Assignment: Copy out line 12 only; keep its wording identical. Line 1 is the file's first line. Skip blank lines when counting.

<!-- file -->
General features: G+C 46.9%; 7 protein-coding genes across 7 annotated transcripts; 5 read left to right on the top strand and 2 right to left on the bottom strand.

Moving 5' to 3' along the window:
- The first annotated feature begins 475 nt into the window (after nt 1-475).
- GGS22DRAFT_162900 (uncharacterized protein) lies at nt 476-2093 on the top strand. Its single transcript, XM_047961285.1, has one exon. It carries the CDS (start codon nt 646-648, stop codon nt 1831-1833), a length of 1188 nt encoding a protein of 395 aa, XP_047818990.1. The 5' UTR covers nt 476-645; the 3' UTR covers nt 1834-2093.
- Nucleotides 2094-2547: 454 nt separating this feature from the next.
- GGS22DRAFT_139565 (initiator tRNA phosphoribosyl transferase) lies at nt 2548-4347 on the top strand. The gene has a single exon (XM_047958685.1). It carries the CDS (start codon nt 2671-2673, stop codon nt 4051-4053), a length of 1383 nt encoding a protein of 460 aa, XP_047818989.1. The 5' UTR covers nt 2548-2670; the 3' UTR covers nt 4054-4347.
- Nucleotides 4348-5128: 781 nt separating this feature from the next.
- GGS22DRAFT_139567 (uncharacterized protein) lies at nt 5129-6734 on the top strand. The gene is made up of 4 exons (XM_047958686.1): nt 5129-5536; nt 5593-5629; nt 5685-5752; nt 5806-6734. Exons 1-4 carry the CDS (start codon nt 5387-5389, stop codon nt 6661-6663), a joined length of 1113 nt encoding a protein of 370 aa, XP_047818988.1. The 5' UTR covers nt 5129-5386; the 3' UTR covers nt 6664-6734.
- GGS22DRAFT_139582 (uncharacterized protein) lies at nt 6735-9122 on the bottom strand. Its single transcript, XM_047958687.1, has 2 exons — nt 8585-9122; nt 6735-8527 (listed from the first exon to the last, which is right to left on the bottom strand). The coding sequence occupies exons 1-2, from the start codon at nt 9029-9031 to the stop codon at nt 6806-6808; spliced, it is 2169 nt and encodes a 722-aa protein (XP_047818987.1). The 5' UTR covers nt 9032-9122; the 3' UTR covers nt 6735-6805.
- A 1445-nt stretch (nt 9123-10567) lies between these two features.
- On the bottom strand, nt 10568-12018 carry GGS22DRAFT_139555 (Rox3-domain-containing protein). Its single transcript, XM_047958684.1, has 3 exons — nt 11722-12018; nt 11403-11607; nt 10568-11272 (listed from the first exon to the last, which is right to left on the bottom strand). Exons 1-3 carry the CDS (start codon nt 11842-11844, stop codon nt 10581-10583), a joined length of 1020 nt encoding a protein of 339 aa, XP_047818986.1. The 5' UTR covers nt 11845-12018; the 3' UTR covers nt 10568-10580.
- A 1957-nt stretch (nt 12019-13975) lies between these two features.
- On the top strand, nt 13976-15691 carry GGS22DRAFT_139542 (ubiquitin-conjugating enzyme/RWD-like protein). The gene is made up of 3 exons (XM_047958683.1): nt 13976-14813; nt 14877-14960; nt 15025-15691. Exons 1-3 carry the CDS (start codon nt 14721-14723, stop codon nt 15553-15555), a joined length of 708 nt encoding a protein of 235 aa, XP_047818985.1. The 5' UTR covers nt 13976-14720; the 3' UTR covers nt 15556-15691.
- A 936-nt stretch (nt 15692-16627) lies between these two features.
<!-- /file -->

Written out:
- A 1957-nt stretch (nt 12019-13975) lies between these two features.